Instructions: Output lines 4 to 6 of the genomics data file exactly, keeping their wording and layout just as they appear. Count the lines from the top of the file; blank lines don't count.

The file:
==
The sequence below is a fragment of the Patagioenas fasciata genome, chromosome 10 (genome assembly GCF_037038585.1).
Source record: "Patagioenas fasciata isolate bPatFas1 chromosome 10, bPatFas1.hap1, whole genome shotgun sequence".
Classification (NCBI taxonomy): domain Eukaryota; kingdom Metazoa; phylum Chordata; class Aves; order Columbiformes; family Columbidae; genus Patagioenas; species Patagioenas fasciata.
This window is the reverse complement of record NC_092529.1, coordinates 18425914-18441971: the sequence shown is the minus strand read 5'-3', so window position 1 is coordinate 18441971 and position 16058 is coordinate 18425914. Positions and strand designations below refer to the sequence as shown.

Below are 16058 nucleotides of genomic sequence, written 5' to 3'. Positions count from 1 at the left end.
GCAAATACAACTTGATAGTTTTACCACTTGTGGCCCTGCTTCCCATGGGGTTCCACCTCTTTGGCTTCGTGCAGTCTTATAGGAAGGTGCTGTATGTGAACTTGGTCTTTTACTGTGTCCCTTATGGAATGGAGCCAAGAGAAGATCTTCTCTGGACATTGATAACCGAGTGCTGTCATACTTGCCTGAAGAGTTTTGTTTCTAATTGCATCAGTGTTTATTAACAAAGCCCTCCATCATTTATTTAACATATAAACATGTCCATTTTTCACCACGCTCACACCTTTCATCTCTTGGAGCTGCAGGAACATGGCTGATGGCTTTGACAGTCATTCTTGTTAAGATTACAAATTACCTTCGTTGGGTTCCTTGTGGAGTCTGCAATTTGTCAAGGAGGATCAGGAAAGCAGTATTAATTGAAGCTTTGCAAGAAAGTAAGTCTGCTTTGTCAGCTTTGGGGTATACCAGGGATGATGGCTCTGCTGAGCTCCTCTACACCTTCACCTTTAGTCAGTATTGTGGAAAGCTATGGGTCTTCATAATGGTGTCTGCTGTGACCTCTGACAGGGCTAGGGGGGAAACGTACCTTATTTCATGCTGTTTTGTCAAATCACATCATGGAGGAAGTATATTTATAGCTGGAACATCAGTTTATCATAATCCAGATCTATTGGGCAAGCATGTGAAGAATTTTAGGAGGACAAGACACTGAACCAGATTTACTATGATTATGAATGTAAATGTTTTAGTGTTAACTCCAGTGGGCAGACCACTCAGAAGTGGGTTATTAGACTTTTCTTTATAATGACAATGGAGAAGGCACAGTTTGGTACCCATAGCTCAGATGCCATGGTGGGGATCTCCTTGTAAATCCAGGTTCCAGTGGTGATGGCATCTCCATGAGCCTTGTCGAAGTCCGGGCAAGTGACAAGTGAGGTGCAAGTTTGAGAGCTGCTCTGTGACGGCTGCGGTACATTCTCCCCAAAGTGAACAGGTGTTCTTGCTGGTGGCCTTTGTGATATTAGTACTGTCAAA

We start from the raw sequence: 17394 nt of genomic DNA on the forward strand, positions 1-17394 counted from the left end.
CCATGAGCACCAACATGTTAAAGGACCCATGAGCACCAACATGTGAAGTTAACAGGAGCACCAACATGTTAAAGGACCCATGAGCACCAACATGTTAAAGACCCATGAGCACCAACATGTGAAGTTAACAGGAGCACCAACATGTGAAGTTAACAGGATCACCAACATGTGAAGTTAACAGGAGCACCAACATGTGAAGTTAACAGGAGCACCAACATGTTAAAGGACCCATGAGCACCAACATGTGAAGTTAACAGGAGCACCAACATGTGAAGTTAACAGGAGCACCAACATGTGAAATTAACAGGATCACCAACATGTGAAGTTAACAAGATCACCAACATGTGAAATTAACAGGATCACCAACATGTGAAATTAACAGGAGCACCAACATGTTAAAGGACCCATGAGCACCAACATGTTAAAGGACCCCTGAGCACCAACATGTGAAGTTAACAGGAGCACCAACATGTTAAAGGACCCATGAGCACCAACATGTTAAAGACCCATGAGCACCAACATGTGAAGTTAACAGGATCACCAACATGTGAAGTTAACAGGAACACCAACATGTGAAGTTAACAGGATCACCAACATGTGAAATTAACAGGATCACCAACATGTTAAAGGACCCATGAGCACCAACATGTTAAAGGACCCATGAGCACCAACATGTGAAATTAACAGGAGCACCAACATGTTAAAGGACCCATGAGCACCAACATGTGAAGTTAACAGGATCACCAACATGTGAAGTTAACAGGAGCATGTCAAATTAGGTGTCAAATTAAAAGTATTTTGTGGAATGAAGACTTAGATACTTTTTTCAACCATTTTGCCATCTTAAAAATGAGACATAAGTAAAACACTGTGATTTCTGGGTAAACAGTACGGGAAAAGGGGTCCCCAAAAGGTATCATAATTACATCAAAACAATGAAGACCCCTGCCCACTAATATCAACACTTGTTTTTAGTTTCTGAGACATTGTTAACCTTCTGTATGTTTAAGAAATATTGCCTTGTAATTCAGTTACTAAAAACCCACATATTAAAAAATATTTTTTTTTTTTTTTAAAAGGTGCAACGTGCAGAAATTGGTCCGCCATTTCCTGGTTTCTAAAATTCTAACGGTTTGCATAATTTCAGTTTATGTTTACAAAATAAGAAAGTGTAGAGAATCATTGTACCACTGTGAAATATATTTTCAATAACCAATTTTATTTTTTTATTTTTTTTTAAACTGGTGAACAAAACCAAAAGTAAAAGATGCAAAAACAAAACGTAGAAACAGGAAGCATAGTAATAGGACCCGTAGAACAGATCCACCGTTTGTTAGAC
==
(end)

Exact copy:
This window is the reverse complement of record NC_092529.1, coordinates 18425914-18441971: the sequence shown is the minus strand read 5'-3', so window position 1 is coordinate 18441971 and position 16058 is coordinate 18425914. Positions and strand designations below refer to the sequence as shown.

Below are 16058 nucleotides of genomic sequence, written 5' to 3'. Positions count from 1 at the left end.
GCAAATACAACTTGATAGTTTTACCACTTGTGGCCCTGCTTCCCATGGGGTTCCACCTCTTTGGCTTCGTGCAGTCTTATAGGAAGGTGCTGTATGTGAACTTGGTCTTTTACTGTGTCCCTTATGGAATGGAGCCAAGAGAAGATCTTCTCTGGACATTGATAACCGAGTGCTGTCATACTTGCCTGAAGAGTTTTGTTTCTAATTGCATCAGTGTTTATTAACAAAGCCCTCCATCATTTATTTAACATATAAACATGTCCATTTTTCACCACGCTCACACCTTTCATCTCTTGGAGCTGCAGGAACATGGCTGATGGCTTTGACAGTCATTCTTGTTAAGATTACAAATTACCTTCGTTGGGTTCCTTGTGGAGTCTGCAATTTGTCAAGGAGGATCAGGAAAGCAGTATTAATTGAAGCTTTGCAAGAAAGTAAGTCTGCTTTGTCAGCTTTGGGGTATACCAGGGATGATGGCTCTGCTGAGCTCCTCTACACCTTCACCTTTAGTCAGTATTGTGGAAAGCTATGGGTCTTCATAATGGTGTCTGCTGTGACCTCTGACAGGGCTAGGGGGGAAACGTACCTTATTTCATGCTGTTTTGTCAAATCACATCATGGAGGAAGTATATTTATAGCTGGAACATCAGTTTATCATAATCCAGATCTATTGGGCAAGCATGTGAAGAATTTTAGGAGGACAAGACACTGAACCAGATTTACTATGATTATGAATGTAAATGTTTTAGTGTTAACTCCAGTGGGCAGACCACTCAGAAGTGGGTTATTAGACTTTTCTTTATAATGACAATGGAGAAGGCACAGTTTGGTACCCATAGCTCAGATGCCATGGTGGGGATCTCCTTGTAAATCCAGGTTCCAGTGGTGATGGCATCTCCATGAGCCTTGTCGAAGTCCGGGCAAGTGACAAGTGAGGTGCAAGTTTGAGAGCTGCTCTGTGACGGCTGCGGTACATTCTCCCCAAAGTGAACAGGTGTTCTTGCTGGTGGCCTTTGTGATATTAGTACTGTCAAA